Thomas Edison

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Thomas Alva Edison
Thomas Edison.jpg
American inventor and businessman
February 11 1847
Milan, Ohio, United States
October 18 1931
West Orange, New Jersey

Thomas Alva Edison (February 11,1847 – October 18,1931) was an American inventor and businessman whose most important inventions revolutionized modern life. Edison is considered one of the most prolific inventors in history, holding 1,093 U.S. patents in his name, as well as many patents in the United Kingdom, France, and Germany. He enthusiastically pursued practical knowledge, took initiative to substantiate his creativity beyond the technical standards of the time, and with persistent effort, developed many devices which greatly influenced life in the twentieth century and beyond.


Dubbed "The Wizard of Menlo Park" by a newspaper reporter, he was one of the first inventors to apply the principles of mass production to the process of invention, and can therefore be credited with the creation of the first industrial research laboratory. Edison was a talented inventor whose creativity improved the quality of life for billions of people and who left the world a better, lighter place for having lived.

Family background

Edison's ancestors (the Dutch Edisons) emigrated to New Jersey in 1730. John Edison remained loyal to England when the colonies declared independence, which led to his arrest. After nearly being hanged, he and his family fled to Nova Scotia, Canada, settling on land the colonial government gave those who had been loyal to Britain. In 1795, three generations of Edisons took up farming near Vienna, Ontario. Among them was Samuel Ogden Edison, Jr. (1804 – 1896), an erstwhile shingle maker, tailor, and tavern keeper from Marshalltown, Nova Scotia. He married Nancy Matthews Elliott, of Chenango County, New York. In 1837, Samuel Edison was a rebel in the MacKenzie Rebellion that sought land reform and autonomy from Great Britain. The revolt failed and, like his grandfather before him, Samuel Edison was forced to flee for his life. Unlike his grandfather, Sam went south across the American border instead of north. He settled first in Port Huron, Michigan, temporarily leaving his family behind.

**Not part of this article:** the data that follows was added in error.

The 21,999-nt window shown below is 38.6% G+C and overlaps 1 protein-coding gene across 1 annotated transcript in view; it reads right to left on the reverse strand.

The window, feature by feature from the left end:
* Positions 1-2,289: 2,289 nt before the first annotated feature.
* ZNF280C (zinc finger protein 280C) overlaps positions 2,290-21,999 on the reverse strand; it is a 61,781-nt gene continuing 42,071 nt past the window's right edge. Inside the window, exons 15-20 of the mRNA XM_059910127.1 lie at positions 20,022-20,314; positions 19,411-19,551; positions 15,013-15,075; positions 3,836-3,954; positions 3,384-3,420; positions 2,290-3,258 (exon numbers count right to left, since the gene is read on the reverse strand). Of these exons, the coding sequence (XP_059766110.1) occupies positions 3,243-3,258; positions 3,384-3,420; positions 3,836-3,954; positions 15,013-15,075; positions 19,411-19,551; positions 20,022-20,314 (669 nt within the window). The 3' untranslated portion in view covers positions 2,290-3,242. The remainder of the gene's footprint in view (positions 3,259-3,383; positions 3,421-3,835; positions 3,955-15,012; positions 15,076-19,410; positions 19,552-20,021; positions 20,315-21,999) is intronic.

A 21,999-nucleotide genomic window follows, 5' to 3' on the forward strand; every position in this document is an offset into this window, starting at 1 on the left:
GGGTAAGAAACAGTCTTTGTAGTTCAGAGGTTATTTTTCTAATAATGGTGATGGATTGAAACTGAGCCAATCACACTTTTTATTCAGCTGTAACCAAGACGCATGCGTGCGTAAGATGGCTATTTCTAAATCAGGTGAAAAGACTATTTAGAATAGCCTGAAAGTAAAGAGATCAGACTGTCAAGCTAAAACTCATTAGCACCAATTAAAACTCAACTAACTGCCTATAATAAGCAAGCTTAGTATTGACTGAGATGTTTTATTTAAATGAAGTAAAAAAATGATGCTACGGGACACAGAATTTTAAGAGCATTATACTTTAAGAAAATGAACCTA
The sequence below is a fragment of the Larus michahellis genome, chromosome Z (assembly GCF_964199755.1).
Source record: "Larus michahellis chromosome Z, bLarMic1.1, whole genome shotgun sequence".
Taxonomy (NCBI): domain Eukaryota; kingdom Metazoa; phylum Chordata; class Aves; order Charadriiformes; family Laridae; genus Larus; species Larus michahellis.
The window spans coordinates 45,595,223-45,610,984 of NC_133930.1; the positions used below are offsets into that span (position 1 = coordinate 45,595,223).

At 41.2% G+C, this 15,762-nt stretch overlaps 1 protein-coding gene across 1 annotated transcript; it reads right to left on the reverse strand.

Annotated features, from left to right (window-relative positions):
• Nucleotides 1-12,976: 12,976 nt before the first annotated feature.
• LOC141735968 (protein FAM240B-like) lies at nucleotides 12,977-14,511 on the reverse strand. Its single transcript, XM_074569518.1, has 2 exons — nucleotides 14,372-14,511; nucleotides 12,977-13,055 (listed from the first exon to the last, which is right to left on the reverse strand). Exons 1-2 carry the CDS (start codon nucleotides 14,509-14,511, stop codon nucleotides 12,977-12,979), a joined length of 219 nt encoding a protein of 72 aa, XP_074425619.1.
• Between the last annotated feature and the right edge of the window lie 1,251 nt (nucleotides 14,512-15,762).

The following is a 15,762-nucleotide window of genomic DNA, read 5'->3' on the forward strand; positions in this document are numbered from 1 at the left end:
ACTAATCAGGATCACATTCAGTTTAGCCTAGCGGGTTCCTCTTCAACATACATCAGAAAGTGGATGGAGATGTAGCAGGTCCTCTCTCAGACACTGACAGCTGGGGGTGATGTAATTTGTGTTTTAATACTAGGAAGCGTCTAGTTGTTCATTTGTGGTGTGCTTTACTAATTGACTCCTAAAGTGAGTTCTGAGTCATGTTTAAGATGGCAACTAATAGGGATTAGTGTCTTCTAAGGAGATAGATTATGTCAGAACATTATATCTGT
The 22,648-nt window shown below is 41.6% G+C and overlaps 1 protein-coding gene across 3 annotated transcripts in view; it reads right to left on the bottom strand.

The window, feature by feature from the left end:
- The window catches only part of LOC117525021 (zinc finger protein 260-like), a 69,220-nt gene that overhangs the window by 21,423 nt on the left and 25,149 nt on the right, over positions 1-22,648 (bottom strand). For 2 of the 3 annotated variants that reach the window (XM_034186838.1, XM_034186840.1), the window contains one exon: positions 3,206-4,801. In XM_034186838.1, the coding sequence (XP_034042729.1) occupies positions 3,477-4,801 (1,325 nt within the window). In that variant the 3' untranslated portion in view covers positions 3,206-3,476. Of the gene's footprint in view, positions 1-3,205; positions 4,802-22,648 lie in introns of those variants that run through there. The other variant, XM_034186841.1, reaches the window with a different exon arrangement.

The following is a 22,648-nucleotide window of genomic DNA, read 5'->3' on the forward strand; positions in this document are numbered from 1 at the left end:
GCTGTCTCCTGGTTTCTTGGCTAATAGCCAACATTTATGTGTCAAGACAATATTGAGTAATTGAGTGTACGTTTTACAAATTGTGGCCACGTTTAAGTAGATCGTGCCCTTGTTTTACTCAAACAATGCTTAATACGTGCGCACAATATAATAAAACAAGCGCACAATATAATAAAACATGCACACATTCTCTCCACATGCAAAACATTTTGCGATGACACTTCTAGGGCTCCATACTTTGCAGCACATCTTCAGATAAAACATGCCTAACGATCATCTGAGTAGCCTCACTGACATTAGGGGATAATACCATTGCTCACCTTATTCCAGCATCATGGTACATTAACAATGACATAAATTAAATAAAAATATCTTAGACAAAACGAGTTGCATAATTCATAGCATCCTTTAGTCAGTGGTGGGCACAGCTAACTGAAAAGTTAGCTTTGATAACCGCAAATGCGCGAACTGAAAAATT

Birth and early years

From Harper's Monthly, 1932

Thomas Edison was born on February 11, 1847, in Milan, Ohio, to Samuel Ogden Edison, Jr. and Nancy Matthews Elliott (1810 – 1871). Thomas was their seventh child. Edison had a late start in his schooling due to childhood illness. His mind often wandered and his teacher Reverend Engle was overheard calling him "addled." His mother attempted to discuss the situation with Reverend Engle, but she became angry at the rigid ways of that school. She withdrew her son from the school where he had been for only three months. Edison's mother had been a school teacher in Canada and happily took over the job of schooling her son. She encouraged and taught him to read and experiment. He recalled later, "My mother was the making of me. She was so true, so sure of me; and I felt I had something to live for, someone I must not disappoint."

Many of Thomas Edison's lessons came from reading R.G. Parker's School of Natural Philosophy, which explained how to perform chemistry experiments at home. His mother introduced this book to him because she was sensitive to his interests and wanted to nurture her son's enthusiasm for learning. Edison commented that this was "the first book in science I read when a boy." After seeing how fascinated he was with chemistry, Nancy Edison brought him The Dictionary of Science. Thomas ended up spending all his spare money buying chemicals from a local pharmacist, collecting bottles, wires, and other items for experiments. He built his first laboratory in the cellar of the family's Port Huron house.

Fifteen-year-old Thomas Edison began to lose much of his hearing after injuring his ears in a train accident in 1862. This prompted him to read more. "Deafness probably drove me to reading," he mentioned as an adult. Thomas was so enthralled by Victor Hugo's Les Miserables, especially the stories of lost children, his friends labeled him "Victor Hugo" Edison. Young Edison wrestled with the ideas in Isaac Newton’s “Principles,” finally resolving to take responsibility for practical matters more than spending time theorizing. Edison favorite subject was science, including electricity, mechanics, chemical analysis, and manufacturing technology.